Benjamin Franklin’s House
A nice quick (and free) stop on the walk back towards Reading Terminal Market is to see the remains of Ben Franklin’s house. The ruins of the house can be seen through glass panels, with a courtyard with pavers containing excerpts from letters between Franklin and his wife regarding the residence. You won’t need to spend long here, but It’s an interesting look.
Reading Terminal Market
Hands down my favourite place in Philly, the Reading Terminal Market has the most incredible selection of foods you could imagine, and it all tastes amazing. The famous roast pork roll from DiNic’s is the top pick at the market, but you’ll also want to sample a beautiful sweet, soft pretzel from Millers and if you can squeeze it in, a lovingly hand-made, hand-iced doughnut from Bieler’s.
Seriously, make sure you go to this market hungry because you’re going to want to try EVERYTHING. This tops my list of the best things to do in Philadelphia.
Philadelphia’s Magic Gardens
This beautiful, eclectic mosaic garden really captures the creativity and uniqueness in the Philly art scene. Created by a local artist, who still lives in the community, as a way to help him manage his depression, the Magic Gardens transformed an unused lot to a place of fantasy and beauty.
Lines for this empty lot turned mosaic park can be lengthy, so you may need to get to the gardens to buy your ticket or buy online (~$10) and then wait around a bit for your entry time. That’s OK, though, because I got you covered with an awesome bar suggestion nearby to help you wait out your entry time with a drink in hand.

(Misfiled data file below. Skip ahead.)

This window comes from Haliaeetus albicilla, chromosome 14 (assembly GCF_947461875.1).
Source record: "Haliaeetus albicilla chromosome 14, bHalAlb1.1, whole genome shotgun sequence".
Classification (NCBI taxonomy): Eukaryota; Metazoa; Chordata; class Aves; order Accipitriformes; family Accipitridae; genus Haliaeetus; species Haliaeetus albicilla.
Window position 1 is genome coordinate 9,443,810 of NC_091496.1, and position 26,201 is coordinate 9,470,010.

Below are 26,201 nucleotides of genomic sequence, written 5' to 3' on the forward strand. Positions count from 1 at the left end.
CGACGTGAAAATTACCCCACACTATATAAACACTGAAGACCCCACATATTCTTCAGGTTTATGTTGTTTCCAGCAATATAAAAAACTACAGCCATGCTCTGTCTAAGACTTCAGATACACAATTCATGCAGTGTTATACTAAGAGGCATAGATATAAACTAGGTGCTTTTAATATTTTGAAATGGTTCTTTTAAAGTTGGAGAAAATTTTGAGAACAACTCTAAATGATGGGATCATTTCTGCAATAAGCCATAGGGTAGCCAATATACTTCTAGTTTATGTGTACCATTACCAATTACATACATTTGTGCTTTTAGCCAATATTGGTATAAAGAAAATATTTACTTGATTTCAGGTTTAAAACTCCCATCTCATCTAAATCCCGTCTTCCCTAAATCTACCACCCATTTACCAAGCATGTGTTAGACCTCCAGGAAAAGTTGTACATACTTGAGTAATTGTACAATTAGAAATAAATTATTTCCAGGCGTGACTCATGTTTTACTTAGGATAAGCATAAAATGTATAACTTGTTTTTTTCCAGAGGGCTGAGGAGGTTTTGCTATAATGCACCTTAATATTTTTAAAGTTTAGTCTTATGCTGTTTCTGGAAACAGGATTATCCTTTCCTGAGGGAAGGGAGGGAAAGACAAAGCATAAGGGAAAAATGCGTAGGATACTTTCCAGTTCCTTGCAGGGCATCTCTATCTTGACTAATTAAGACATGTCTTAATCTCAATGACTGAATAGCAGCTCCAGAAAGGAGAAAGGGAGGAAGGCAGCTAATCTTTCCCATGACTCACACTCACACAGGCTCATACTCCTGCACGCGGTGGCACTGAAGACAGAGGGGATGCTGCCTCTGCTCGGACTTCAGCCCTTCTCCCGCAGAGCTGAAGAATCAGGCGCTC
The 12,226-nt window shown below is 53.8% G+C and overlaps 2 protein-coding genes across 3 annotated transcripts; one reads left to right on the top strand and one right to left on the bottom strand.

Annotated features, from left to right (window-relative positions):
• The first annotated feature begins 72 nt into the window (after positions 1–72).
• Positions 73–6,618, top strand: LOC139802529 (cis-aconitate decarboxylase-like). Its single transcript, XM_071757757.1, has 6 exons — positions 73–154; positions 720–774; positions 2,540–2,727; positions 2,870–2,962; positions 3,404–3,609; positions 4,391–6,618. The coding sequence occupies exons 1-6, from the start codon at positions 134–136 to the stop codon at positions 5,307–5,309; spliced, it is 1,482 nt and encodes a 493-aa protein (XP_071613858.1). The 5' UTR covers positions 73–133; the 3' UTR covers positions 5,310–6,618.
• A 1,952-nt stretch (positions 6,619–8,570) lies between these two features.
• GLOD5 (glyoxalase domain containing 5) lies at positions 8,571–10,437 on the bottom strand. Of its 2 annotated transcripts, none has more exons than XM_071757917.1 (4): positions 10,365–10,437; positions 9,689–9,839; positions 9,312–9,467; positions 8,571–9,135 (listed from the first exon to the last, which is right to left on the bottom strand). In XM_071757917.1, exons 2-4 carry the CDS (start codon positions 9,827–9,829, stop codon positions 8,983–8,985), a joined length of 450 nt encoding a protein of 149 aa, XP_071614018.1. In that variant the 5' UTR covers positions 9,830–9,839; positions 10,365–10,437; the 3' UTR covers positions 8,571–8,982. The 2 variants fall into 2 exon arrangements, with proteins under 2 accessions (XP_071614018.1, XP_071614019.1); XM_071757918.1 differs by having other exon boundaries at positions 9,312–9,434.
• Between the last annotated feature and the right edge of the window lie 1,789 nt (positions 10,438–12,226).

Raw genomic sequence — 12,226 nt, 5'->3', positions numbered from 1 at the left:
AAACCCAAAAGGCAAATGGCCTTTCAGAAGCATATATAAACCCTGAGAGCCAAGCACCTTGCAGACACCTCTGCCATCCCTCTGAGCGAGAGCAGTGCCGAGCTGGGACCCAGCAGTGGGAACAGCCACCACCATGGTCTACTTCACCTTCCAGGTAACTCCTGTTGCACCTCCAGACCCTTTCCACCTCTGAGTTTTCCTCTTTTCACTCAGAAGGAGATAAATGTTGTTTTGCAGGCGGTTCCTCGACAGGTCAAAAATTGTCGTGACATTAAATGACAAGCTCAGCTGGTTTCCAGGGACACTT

Tattooed Mom Bar
This is an awesome little hipster dive just under ten minutes’ walk from the Magic Gardens, so it’s a great spot to wait for your entry time or to relax with a drink after your visit. Worth a try is the Beermosa (a beer lover’s version of a mimosa) or any number of the local Pennsylvania brewed beers on tap.
One Liberty Observation Deck
Wander back up towards City Hall to get the best view in Philly from One Liberty Observation Deck. From the top, the sprawl of the city can be seen in full, all the way across the river to New Jersey. Spot the blue of the Benjamin Franklin Bridge, the greenery of Rittenhouse Square, the statue of William Penn atop the City Hall amongst other things. Best on a clear day, this attraction is definitely worth the $15 to visit – especially since the historical exhibits here are all free.
If you’re planning on doing some of the museums or the Eastern State Penitentiary, you may also want to think about a city card which includes entry to a few of these attractions – just weigh up what’s top of your list of things to do in Philadelphia and do the math.
For a nice evening stroll, the lovely Rittenhouse Square is a great place to relax and wander as locals walk their dogs and squirrels scurry up and down the trees. As the street lights begin to glow, the square looks truly beautiful – a little piece of greenery and nature in the heart of the USA’s sixth most populated city. Walking distance from One Liberty, it makes for a nice pre-dinner stroll.